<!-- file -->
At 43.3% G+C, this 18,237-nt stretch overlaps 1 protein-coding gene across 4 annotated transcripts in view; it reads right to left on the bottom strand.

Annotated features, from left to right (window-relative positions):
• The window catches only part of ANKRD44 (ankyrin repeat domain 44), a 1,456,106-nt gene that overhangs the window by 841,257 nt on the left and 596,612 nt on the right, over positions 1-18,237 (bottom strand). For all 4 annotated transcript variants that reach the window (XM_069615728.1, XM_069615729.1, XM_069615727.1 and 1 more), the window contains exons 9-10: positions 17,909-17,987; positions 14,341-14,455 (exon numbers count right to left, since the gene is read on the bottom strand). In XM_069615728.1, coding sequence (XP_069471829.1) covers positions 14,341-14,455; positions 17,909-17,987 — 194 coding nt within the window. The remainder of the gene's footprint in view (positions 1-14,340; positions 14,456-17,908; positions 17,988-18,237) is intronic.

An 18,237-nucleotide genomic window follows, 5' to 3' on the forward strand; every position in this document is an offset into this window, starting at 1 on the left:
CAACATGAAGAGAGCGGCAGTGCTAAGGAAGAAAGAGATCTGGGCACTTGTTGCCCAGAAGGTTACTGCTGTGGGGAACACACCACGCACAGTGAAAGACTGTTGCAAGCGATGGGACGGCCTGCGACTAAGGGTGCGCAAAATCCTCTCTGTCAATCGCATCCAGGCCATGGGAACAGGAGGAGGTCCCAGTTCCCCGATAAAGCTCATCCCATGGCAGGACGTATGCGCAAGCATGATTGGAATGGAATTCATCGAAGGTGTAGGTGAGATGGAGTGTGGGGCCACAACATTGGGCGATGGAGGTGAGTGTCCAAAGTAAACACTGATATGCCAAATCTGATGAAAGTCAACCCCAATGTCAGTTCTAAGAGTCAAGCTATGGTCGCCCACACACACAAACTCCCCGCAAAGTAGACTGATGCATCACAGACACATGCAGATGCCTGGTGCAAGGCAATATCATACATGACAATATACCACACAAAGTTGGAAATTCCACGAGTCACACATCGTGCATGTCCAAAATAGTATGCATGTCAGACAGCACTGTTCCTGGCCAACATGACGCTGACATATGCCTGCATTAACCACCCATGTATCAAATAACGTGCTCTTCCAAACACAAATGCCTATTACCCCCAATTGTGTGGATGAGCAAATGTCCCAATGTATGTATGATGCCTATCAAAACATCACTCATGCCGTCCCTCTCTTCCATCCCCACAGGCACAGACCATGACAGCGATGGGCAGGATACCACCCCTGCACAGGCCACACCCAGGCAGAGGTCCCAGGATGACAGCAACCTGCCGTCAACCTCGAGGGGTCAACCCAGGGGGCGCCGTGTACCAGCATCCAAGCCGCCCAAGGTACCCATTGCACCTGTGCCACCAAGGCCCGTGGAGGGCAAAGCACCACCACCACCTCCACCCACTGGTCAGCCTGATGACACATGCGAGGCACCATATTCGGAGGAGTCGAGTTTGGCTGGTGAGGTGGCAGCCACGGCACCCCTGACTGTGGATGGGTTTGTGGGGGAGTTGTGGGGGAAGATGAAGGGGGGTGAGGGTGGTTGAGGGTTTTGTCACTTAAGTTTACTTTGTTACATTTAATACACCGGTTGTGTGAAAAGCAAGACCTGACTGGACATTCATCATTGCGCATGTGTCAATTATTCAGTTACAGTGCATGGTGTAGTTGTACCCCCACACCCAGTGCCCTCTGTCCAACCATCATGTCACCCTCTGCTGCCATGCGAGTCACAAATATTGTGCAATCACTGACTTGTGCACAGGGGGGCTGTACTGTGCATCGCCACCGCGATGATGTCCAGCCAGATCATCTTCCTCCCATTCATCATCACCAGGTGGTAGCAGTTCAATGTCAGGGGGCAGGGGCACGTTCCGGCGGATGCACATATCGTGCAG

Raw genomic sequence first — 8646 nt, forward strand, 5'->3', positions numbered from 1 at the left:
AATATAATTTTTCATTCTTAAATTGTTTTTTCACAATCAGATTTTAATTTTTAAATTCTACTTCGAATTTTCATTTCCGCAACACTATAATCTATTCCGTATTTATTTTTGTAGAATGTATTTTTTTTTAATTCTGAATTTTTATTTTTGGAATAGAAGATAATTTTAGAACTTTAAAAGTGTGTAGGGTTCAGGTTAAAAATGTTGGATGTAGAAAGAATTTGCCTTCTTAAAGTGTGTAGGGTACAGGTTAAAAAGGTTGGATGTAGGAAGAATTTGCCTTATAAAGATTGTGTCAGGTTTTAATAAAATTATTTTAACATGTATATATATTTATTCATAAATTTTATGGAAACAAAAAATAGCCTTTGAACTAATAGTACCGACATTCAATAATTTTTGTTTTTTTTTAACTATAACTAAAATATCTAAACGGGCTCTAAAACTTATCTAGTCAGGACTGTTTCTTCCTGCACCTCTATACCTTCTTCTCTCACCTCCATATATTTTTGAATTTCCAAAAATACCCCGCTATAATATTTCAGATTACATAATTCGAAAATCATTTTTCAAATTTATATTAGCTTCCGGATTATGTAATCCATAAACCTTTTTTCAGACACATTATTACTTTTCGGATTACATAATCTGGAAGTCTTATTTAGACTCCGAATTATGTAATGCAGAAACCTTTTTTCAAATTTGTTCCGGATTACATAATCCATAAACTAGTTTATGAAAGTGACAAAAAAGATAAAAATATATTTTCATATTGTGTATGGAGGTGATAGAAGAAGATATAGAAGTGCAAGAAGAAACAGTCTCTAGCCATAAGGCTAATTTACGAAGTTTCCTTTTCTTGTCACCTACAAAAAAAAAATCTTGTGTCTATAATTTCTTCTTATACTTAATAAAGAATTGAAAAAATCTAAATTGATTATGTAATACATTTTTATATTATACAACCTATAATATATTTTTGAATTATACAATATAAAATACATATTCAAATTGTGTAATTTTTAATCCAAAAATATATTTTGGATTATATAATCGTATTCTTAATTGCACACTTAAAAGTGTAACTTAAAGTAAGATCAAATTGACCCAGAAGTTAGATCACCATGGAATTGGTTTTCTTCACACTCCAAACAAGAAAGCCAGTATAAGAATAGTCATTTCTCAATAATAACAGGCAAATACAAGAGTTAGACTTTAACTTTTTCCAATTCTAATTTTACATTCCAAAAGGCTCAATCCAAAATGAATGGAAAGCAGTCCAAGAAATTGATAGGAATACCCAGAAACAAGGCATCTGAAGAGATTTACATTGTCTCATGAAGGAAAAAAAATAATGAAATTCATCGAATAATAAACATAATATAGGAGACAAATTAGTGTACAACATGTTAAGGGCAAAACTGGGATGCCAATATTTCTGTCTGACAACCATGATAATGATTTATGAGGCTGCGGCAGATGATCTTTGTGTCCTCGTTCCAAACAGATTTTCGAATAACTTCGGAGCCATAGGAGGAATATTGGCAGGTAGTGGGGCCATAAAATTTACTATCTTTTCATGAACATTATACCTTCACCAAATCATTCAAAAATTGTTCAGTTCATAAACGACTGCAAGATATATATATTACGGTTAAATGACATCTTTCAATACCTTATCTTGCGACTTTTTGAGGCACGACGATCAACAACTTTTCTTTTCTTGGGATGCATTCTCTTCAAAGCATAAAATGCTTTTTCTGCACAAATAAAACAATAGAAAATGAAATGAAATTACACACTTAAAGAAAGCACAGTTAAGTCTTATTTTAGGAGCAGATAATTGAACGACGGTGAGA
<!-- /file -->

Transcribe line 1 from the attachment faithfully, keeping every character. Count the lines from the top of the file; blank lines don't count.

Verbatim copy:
At 43.3% G+C, this 18,237-nt stretch overlaps 1 protein-coding gene across 4 annotated transcripts in view; it reads right to left on the bottom strand.